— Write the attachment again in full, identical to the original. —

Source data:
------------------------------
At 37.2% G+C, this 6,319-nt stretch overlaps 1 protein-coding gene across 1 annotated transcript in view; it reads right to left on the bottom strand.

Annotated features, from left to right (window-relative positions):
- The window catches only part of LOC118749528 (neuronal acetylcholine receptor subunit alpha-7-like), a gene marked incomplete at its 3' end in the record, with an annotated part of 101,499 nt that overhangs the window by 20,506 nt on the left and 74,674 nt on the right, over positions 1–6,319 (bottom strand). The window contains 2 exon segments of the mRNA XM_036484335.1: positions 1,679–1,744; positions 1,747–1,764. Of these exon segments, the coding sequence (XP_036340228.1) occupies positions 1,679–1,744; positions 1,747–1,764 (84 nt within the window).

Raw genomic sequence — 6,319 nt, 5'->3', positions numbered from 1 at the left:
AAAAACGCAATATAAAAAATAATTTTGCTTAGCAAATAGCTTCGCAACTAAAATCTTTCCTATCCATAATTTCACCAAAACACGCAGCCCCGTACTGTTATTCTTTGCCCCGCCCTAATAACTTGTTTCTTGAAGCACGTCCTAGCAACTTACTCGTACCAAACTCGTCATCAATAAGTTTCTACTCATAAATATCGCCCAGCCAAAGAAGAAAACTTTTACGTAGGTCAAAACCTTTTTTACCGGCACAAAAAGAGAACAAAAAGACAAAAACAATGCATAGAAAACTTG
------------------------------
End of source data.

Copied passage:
At 37.2% G+C, this 6,319-nt stretch overlaps 1 protein-coding gene across 1 annotated transcript in view; it reads right to left on the bottom strand.

Annotated features, from left to right (window-relative positions):
- The window catches only part of LOC118749528 (neuronal acetylcholine receptor subunit alpha-7-like), a gene marked incomplete at its 3' end in the record, with an annotated part of 101,499 nt that overhangs the window by 20,506 nt on the left and 74,674 nt on the right, over positions 1–6,319 (bottom strand). The window contains 2 exon segments of the mRNA XM_036484335.1: positions 1,679–1,744; positions 1,747–1,764. Of these exon segments, the coding sequence (XP_036340228.1) occupies positions 1,679–1,744; positions 1,747–1,764 (84 nt within the window).

Raw genomic sequence — 6,319 nt, 5'->3', positions numbered from 1 at the left:
AAAAACGCAATATAAAAAATAATTTTGCTTAGCAAATAGCTTCGCAACTAAAATCTTTCCTATCCATAATTTCACCAAAACACGCAGCCCCGTACTGTTATTCTTTGCCCCGCCCTAATAACTTGTTTCTTGAAGCACGTCCTAGCAACTTACTCGTACCAAACTCGTCATCAATAAGTTTCTACTCATAAATATCGCCCAGCCAAAGAAGAAAACTTTTACGTAGGTCAAAACCTTTTTTACCGGCACAAAAAGAGAACAAAAAGACAAAAACAATGCATAGAAAACTTG